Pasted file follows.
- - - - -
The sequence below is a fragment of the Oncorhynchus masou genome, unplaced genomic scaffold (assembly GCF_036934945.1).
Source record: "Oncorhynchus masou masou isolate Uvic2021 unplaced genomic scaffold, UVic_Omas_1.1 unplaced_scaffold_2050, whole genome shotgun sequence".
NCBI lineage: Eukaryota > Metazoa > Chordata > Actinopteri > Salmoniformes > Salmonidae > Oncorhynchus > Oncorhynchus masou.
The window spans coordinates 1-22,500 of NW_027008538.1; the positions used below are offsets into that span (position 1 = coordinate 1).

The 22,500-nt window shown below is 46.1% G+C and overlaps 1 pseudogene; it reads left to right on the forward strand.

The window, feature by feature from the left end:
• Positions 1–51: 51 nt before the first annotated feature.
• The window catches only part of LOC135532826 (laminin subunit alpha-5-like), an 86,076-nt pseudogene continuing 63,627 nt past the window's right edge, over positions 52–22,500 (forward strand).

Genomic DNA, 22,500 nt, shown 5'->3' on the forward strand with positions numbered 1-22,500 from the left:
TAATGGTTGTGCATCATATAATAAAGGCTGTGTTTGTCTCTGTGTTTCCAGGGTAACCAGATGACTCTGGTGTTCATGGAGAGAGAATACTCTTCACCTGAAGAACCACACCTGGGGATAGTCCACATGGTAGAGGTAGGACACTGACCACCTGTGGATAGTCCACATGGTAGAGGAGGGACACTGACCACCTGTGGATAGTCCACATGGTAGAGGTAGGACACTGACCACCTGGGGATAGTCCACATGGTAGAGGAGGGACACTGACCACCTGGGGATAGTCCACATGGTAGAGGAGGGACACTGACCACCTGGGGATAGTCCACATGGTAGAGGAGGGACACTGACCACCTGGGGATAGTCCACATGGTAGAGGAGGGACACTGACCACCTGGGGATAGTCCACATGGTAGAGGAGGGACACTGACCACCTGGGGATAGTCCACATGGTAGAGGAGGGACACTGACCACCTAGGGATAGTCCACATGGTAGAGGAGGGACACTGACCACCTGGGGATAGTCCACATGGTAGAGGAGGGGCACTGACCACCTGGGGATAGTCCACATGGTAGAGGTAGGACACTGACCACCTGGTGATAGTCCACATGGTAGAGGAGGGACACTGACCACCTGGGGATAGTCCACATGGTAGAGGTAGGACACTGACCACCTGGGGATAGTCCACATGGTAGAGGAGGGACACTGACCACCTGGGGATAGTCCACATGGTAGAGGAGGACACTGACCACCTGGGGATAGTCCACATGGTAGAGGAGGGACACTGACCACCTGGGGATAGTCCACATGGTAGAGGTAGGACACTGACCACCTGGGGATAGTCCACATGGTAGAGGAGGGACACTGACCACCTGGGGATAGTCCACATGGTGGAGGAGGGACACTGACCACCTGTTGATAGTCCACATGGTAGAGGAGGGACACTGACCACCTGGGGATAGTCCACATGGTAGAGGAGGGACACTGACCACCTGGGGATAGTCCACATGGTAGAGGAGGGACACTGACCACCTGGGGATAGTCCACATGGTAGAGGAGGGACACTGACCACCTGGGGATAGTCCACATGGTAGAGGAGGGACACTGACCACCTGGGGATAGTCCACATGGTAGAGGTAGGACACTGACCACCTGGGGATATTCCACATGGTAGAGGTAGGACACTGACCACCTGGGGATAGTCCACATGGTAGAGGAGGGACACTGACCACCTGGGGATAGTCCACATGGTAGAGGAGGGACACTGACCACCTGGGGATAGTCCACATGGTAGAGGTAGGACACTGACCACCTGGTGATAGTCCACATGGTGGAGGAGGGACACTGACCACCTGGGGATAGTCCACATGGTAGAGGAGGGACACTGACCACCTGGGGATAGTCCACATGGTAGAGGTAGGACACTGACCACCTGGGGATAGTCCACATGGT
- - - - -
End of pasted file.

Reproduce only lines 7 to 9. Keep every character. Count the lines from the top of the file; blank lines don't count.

• Positions 1–51: 51 nt before the first annotated feature.
• The window catches only part of LOC135532826 (laminin subunit alpha-5-like), an 86,076-nt pseudogene continuing 63,627 nt past the window's right edge, over positions 52–22,500 (forward strand).

Genomic DNA, 22,500 nt, shown 5'->3' on the forward strand with positions numbered 1-22,500 from the left: